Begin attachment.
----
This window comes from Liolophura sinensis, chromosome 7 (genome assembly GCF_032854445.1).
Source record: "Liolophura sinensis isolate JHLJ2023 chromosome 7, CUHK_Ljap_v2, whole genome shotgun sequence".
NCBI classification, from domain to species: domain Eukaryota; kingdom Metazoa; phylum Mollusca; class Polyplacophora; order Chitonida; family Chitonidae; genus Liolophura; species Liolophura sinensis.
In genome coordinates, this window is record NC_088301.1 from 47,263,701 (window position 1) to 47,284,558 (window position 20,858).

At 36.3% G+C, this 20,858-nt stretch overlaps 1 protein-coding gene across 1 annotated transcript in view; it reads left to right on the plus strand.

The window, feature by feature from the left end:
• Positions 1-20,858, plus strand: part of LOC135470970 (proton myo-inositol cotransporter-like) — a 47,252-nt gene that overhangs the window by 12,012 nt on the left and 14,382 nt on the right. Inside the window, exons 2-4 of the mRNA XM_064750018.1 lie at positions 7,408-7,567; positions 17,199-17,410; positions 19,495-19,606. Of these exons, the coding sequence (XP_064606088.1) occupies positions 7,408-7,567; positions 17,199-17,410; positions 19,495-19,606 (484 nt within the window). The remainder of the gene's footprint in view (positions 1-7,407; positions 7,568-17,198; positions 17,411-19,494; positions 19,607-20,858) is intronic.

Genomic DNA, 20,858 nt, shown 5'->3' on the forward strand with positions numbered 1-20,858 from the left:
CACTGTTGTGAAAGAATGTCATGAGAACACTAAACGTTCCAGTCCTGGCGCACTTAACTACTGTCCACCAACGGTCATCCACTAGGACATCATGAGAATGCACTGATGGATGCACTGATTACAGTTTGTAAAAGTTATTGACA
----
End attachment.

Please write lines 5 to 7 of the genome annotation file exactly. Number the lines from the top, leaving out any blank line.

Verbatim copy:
At 36.3% G+C, this 20,858-nt stretch overlaps 1 protein-coding gene across 1 annotated transcript in view; it reads left to right on the plus strand.

The window, feature by feature from the left end:
• Positions 1-20,858, plus strand: part of LOC135470970 (proton myo-inositol cotransporter-like) — a 47,252-nt gene that overhangs the window by 12,012 nt on the left and 14,382 nt on the right. Inside the window, exons 2-4 of the mRNA XM_064750018.1 lie at positions 7,408-7,567; positions 17,199-17,410; positions 19,495-19,606. Of these exons, the coding sequence (XP_064606088.1) occupies positions 7,408-7,567; positions 17,199-17,410; positions 19,495-19,606 (484 nt within the window). The remainder of the gene's footprint in view (positions 1-7,407; positions 7,568-17,198; positions 17,411-19,494; positions 19,607-20,858) is intronic.